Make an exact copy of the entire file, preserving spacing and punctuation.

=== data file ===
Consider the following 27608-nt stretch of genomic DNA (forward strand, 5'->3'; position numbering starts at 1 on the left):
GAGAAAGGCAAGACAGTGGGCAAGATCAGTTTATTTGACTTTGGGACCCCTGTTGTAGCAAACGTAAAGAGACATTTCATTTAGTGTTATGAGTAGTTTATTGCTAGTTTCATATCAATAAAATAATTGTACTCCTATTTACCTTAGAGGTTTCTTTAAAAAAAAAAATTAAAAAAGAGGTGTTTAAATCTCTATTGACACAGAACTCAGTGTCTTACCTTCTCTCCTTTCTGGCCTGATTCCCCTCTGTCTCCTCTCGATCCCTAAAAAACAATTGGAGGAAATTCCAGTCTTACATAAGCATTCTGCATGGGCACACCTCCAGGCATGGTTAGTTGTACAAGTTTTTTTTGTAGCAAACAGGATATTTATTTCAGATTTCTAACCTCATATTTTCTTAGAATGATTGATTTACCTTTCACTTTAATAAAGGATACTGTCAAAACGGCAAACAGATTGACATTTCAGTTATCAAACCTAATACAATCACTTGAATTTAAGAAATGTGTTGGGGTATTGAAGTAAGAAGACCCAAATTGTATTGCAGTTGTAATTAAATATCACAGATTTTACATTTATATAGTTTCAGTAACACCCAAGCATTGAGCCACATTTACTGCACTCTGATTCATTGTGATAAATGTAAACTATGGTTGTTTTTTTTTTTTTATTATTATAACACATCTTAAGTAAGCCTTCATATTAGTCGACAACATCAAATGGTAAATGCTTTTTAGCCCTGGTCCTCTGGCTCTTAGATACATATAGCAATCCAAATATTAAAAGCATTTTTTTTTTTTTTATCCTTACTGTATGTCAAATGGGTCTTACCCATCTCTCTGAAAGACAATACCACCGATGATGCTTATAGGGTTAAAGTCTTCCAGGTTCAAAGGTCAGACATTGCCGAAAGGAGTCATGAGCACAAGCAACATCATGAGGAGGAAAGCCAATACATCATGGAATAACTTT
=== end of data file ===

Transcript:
Consider the following 27608-nt stretch of genomic DNA (forward strand, 5'->3'; position numbering starts at 1 on the left):
GAGAAAGGCAAGACAGTGGGCAAGATCAGTTTATTTGACTTTGGGACCCCTGTTGTAGCAAACGTAAAGAGACATTTCATTTAGTGTTATGAGTAGTTTATTGCTAGTTTCATATCAATAAAATAATTGTACTCCTATTTACCTTAGAGGTTTCTTTAAAAAAAAAAATTAAAAAAGAGGTGTTTAAATCTCTATTGACACAGAACTCAGTGTCTTACCTTCTCTCCTTTCTGGCCTGATTCCCCTCTGTCTCCTCTCGATCCCTAAAAAACAATTGGAGGAAATTCCAGTCTTACATAAGCATTCTGCATGGGCACACCTCCAGGCATGGTTAGTTGTACAAGTTTTTTTTGTAGCAAACAGGATATTTATTTCAGATTTCTAACCTCATATTTTCTTAGAATGATTGATTTACCTTTCACTTTAATAAAGGATACTGTCAAAACGGCAAACAGATTGACATTTCAGTTATCAAACCTAATACAATCACTTGAATTTAAGAAATGTGTTGGGGTATTGAAGTAAGAAGACCCAAATTGTATTGCAGTTGTAATTAAATATCACAGATTTTACATTTATATAGTTTCAGTAACACCCAAGCATTGAGCCACATTTACTGCACTCTGATTCATTGTGATAAATGTAAACTATGGTTGTTTTTTTTTTTTTATTATTATAACACATCTTAAGTAAGCCTTCATATTAGTCGACAACATCAAATGGTAAATGCTTTTTAGCCCTGGTCCTCTGGCTCTTAGATACATATAGCAATCCAAATATTAAAAGCATTTTTTTTTTTTTTATCCTTACTGTATGTCAAATGGGTCTTACCCATCTCTCTGAAAGACAATACCACCGATGATGCTTATAGGGTTAAAGTCTTCCAGGTTCAAAGGTCAGACATTGCCGAAAGGAGTCATGAGCACAAGCAACATCATGAGGAGGAAAGCCAATACATCATGGAATAACTTT